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post #10 of 35 Old 11-17-2019, 11:36 AM Thread Starter
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Rears are 8.8 calipers so there isn't really any adjustment and the bleeder is on top.

I did manage to make the pedal firmer and higher by using a plug and spacers on the master cylinder but the rears are still pretty worthless.

@timatoe Do you have a TJ booster and Durango master? I'll look into this.


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post #11 of 35 Old 11-17-2019, 03:53 PM
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Quote:
Originally Posted by timatoe View Post
I had a similar issue after putting in a 44 front with massive dual piston calipers from a F250. I chased rear brake problems for a long time trying to figure it out. I ended up pulling the soft line on the rear and capping the hard line with a couple of adapter fittings and suddenly the brakes were great (front only obviously). So I thought I had narrowed it down to the rears.... spent lots of money that I didn't need to.

I talked mrblain from here and Black Magic Brakes and after running down what I had we decided I needed a different master. I had been running a TJ master and booster. Now running a '97 Durango master that has a slightly smaller bore which creates greater pressure, problems solved can pretty easily lock up 37's on dry pavement if I wanna. Oddly enough it was the front calipers pulling too much fluid even though capping the rear seemed to make it better (they were really just a parasitic bleed at that point).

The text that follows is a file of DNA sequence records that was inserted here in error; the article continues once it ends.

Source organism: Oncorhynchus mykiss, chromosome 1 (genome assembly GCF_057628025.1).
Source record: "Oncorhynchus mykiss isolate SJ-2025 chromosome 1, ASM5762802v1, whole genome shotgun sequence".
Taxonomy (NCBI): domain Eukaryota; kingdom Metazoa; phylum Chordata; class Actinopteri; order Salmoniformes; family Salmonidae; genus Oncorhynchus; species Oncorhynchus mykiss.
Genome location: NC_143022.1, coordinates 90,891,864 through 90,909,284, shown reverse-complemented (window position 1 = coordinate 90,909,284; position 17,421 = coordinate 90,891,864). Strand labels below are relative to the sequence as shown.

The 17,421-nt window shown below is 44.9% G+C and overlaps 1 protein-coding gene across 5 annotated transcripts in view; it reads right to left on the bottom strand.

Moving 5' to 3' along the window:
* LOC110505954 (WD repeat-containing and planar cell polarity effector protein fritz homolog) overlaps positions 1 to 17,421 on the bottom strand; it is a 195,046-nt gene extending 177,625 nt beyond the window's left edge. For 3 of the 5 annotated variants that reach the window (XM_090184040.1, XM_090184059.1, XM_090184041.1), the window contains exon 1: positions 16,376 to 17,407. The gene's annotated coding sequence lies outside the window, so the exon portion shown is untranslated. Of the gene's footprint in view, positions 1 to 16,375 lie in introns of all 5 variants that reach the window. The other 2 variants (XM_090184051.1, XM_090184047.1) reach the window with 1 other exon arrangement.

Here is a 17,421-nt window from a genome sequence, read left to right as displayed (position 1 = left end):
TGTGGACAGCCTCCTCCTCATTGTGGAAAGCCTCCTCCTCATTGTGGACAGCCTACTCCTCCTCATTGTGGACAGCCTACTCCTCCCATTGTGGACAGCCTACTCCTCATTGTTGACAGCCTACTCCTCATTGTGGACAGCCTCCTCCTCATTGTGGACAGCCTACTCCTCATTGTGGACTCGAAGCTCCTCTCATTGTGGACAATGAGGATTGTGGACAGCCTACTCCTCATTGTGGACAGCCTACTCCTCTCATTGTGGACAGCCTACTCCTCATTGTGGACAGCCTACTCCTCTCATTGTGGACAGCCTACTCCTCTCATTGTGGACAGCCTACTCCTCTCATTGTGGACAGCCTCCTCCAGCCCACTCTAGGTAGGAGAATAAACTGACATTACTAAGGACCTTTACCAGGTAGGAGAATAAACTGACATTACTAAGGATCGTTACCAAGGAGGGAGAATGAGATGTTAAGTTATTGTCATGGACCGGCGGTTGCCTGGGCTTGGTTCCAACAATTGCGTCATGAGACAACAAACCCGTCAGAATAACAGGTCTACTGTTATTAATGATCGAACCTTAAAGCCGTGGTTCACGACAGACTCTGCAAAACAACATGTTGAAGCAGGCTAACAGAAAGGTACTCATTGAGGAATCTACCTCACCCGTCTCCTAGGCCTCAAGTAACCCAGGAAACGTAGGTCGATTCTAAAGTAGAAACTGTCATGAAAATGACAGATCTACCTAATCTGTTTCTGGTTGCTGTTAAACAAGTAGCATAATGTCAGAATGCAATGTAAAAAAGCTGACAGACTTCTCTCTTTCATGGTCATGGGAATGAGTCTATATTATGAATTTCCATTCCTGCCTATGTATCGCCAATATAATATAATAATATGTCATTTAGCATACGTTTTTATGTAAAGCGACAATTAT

BTW since Chris mentioned bad "new" parts I went through 4 Durango masters that all leaked right out of the box upon install, they were on back order from Napa so tried Auto Zone and O'Reilly both (two each), Napa one still doesn't leak pushing 4 years now.
From what I'm seeing, the Durango mc is actually a little larger bore than the tj, which makes sense.